Intimate partner violence occurs between two people in a close relationship. Intimate partners may be current or former spouses or dating partners. There are four main types of violence: physical violence, sexual violence, threats of physical and sexual violence, and emotional abuse.
This type of violence is a significant problem in the United States. Each year, about 1500 people die from intimate partner violence. Another 4.8 million women and 2.9 million men are victims of intimate partner-related assaults.
In addition to physical injuries, intimate partner violence can have an emotional impact. Victims may be fearful or anxious. The stress they experience may lead to depression or other mental health problems. Victims may also engage in risky health behaviors.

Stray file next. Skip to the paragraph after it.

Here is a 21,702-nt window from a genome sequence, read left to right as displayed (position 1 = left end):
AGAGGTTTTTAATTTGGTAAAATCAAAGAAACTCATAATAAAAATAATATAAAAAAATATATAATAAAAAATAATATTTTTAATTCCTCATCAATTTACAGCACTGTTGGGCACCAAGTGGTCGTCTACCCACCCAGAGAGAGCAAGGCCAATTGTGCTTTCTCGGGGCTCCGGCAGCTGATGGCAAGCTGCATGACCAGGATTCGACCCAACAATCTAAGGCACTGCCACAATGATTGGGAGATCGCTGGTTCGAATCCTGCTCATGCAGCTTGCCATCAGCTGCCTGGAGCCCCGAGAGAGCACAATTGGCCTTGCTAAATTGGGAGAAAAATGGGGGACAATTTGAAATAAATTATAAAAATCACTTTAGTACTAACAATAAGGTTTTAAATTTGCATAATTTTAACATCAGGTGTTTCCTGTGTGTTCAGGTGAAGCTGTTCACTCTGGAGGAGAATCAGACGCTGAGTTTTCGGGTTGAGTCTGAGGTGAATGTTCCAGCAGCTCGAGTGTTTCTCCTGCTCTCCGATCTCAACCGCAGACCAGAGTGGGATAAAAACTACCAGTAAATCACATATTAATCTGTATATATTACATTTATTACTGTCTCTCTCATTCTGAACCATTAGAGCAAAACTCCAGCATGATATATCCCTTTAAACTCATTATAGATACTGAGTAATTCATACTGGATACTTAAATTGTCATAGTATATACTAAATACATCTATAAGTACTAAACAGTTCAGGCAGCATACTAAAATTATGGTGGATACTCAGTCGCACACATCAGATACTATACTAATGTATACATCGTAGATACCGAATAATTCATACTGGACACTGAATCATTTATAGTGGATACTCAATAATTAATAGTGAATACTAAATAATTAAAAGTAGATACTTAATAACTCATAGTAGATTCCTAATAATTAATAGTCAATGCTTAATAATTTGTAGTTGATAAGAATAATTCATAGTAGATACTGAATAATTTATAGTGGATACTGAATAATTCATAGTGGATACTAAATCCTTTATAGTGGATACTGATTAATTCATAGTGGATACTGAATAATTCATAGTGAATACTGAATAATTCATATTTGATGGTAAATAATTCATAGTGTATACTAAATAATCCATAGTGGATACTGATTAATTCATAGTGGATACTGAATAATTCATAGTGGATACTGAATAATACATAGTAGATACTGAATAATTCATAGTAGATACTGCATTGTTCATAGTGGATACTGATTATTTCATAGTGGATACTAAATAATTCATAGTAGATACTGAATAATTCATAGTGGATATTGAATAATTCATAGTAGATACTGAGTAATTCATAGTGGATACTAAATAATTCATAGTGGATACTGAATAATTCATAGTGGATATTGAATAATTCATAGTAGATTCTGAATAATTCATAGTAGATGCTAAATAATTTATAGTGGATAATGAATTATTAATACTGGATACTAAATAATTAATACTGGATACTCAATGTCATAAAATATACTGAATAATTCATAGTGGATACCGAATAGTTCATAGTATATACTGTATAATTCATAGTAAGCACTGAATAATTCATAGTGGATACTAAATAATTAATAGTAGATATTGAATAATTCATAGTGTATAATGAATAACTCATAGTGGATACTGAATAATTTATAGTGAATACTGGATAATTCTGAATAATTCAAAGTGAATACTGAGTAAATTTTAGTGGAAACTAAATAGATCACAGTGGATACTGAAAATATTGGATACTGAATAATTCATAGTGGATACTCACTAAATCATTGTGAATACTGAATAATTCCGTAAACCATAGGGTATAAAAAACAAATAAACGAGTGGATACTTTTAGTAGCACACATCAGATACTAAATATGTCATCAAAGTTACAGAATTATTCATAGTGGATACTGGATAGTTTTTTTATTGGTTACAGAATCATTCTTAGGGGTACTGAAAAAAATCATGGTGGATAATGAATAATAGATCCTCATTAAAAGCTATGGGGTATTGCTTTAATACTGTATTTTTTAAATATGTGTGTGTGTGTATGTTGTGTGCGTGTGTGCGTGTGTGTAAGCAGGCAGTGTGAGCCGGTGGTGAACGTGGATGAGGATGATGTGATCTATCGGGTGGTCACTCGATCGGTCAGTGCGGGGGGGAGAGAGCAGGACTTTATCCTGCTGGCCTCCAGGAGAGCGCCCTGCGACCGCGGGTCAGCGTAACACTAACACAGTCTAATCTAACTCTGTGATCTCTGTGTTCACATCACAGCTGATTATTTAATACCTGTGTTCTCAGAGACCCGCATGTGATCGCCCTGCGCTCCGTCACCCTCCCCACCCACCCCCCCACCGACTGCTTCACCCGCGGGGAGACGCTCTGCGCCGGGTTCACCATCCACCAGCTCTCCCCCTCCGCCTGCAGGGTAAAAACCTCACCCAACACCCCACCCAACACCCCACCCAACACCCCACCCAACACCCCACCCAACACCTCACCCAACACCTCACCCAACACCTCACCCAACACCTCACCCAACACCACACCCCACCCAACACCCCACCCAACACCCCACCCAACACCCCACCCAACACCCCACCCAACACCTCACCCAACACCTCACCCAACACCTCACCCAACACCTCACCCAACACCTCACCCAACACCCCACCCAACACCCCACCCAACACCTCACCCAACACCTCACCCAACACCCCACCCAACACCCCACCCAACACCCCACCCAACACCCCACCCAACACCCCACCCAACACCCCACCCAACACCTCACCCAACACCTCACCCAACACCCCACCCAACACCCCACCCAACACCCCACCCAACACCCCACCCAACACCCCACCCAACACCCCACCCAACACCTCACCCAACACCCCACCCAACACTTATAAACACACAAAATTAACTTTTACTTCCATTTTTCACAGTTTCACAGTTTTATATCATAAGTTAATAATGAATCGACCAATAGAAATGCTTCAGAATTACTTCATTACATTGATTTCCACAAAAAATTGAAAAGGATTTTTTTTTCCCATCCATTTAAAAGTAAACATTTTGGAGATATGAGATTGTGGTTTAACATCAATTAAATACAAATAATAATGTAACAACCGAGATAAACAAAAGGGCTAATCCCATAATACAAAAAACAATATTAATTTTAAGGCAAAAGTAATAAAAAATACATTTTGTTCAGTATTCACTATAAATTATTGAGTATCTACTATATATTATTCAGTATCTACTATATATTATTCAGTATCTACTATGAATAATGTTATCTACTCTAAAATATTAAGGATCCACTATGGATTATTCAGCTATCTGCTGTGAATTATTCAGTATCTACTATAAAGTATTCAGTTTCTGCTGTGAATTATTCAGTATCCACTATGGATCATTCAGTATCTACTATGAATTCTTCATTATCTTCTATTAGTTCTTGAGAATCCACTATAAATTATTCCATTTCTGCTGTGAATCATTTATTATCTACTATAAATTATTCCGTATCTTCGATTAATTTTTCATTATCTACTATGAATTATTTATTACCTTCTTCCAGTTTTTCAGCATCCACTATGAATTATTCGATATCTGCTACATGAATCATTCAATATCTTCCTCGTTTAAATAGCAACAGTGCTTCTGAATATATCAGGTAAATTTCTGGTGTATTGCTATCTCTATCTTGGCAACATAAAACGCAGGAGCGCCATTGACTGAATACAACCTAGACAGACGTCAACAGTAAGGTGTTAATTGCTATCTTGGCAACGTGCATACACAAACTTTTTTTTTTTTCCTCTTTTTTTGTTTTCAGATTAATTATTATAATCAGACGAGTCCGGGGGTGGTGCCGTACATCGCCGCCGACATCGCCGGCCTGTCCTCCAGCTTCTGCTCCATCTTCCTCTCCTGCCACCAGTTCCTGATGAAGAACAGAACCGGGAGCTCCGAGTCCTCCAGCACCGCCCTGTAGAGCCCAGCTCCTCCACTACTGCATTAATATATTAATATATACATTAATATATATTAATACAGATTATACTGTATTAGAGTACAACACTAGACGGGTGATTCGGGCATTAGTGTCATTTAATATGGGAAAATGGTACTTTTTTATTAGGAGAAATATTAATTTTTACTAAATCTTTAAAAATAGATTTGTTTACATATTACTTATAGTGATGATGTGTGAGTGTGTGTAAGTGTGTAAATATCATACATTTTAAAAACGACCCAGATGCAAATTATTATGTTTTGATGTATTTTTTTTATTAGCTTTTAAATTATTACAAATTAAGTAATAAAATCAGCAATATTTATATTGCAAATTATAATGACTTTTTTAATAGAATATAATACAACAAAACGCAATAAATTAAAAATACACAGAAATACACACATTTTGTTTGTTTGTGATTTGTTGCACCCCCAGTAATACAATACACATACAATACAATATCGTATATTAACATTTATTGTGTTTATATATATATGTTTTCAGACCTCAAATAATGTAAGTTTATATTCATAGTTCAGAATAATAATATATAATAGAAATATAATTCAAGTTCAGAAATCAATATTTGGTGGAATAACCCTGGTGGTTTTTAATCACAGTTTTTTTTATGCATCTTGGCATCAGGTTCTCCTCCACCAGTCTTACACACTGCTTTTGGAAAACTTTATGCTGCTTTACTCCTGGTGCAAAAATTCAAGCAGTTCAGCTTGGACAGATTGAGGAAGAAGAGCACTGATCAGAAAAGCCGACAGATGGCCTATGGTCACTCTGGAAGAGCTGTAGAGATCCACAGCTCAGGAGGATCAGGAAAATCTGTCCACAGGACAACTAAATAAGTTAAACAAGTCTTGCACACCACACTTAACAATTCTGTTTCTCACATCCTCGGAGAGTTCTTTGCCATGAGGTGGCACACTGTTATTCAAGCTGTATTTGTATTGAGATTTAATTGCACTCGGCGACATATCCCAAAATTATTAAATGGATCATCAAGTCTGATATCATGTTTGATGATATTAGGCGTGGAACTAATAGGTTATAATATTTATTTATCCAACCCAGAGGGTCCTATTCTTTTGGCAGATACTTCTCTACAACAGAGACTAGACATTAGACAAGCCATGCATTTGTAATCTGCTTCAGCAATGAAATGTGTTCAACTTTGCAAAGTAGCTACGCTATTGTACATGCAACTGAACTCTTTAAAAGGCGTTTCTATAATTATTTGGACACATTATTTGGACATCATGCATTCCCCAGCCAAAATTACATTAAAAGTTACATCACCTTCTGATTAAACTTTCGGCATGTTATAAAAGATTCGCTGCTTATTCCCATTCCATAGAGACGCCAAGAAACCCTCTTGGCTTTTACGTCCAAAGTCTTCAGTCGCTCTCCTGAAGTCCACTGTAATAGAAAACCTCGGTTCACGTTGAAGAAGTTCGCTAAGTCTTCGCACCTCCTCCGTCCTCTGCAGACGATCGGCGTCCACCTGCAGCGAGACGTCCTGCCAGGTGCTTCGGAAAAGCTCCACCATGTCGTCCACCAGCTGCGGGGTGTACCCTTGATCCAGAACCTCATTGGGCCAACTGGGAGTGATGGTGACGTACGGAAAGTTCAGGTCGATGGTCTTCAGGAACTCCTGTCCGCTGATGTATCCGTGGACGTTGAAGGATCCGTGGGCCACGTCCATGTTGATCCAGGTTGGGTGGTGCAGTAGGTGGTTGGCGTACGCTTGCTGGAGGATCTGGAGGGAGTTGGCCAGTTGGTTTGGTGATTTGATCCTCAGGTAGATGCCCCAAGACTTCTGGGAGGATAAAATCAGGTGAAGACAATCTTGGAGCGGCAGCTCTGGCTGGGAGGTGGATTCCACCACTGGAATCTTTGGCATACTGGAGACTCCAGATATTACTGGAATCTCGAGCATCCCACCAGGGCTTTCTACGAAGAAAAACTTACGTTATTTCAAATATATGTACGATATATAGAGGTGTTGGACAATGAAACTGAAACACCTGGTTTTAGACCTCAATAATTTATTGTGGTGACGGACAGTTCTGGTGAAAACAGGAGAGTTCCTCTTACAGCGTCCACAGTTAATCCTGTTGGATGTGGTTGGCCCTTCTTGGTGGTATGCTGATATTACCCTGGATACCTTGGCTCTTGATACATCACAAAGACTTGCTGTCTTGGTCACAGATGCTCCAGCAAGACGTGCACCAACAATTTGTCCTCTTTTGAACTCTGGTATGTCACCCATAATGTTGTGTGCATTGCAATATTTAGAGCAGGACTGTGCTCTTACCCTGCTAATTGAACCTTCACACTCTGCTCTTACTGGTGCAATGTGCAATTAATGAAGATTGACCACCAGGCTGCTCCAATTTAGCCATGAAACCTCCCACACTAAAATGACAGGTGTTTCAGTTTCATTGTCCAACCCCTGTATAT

Intimate partner violence is preventable. Prevention efforts should focus on first-time perpetration and address all levels that influence intimate partner violence – the individual, relationship, community, and society.
Teen dating violence is one form of intimate partner violence that occurs among youth. When a person uses violence against his or her dating partner, it can be part of a larger pattern to try to control the other. Teens are especially vulnerable, due to their youth and inexperience.
More information on strategies to promote healthy teen relationships at Dating Matters™, a comprehensive teen dating violence prevention initiative based on the current evidence about what works in prevention developed by the Centers for Disease Control CDC.
(Source: Center for Disease Control and Prevention – CDC)